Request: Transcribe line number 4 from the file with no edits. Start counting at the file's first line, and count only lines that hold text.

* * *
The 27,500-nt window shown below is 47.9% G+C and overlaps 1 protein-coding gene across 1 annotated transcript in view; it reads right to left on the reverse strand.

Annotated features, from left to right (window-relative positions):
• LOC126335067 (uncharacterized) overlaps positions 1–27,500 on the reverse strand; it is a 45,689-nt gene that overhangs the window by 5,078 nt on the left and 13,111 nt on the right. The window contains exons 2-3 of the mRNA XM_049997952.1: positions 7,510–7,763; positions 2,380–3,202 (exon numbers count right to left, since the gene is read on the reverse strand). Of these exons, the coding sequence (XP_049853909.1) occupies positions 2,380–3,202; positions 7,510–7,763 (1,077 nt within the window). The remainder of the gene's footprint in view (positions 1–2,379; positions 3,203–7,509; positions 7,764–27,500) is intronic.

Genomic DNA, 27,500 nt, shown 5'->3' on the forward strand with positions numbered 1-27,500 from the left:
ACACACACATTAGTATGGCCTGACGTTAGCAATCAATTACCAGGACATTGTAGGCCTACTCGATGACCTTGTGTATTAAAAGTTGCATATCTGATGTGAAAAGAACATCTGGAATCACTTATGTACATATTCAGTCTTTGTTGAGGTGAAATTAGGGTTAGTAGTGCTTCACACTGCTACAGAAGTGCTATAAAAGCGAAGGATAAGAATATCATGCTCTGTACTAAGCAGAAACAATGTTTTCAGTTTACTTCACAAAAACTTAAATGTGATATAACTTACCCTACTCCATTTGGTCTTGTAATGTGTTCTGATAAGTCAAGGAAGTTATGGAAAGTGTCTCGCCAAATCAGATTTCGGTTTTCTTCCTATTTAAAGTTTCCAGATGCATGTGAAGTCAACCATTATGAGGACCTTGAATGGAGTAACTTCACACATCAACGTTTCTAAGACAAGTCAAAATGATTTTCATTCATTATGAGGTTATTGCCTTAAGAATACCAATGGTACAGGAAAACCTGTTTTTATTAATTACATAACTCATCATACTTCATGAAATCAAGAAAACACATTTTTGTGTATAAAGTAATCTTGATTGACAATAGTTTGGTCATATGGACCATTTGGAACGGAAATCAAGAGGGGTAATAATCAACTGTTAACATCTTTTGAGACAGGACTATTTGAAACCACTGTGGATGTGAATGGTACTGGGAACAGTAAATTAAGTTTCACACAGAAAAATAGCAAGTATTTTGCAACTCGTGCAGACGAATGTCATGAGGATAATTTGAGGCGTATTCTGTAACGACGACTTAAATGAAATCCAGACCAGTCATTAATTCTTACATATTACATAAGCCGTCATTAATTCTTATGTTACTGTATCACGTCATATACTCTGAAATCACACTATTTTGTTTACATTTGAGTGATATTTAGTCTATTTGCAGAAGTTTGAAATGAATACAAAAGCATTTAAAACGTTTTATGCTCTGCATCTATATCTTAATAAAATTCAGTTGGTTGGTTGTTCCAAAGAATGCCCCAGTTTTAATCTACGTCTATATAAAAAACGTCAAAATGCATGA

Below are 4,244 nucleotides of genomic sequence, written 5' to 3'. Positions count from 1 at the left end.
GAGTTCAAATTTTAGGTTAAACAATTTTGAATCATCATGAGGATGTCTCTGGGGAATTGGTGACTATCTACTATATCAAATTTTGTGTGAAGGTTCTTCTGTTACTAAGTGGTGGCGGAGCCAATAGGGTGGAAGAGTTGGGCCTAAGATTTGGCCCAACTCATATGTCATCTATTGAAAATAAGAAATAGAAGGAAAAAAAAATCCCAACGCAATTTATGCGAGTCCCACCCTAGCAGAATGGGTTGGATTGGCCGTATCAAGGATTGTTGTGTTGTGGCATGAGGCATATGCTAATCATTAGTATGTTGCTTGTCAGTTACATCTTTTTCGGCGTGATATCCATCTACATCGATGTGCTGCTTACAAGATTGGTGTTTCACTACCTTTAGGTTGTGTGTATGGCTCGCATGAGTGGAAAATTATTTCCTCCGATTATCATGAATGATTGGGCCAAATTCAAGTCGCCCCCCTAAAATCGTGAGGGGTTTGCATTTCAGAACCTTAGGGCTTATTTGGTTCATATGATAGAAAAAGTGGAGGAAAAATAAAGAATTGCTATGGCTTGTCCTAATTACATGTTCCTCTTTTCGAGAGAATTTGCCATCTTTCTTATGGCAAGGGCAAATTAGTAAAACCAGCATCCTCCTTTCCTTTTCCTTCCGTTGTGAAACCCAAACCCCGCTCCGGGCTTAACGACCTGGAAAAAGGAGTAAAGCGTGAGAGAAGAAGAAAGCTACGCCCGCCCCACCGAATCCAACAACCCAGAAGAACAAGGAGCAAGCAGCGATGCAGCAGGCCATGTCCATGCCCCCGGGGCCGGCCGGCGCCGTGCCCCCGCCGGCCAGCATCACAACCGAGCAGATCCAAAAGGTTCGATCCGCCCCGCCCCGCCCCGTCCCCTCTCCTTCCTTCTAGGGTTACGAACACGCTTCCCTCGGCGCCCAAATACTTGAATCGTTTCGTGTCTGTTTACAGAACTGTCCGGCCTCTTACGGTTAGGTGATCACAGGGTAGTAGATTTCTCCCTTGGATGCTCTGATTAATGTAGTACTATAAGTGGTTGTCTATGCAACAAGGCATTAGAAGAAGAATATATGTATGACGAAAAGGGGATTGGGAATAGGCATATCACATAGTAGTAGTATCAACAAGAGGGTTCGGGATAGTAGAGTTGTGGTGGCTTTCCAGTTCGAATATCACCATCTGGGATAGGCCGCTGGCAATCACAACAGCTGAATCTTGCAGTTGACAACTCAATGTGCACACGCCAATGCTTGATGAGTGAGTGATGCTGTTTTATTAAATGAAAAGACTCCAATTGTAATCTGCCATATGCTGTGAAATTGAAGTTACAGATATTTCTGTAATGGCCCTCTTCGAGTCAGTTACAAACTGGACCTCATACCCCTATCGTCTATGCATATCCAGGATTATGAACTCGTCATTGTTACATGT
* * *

Genomic DNA, 27,500 nt, shown 5'->3' on the forward strand with positions numbered 1-27,500 from the left: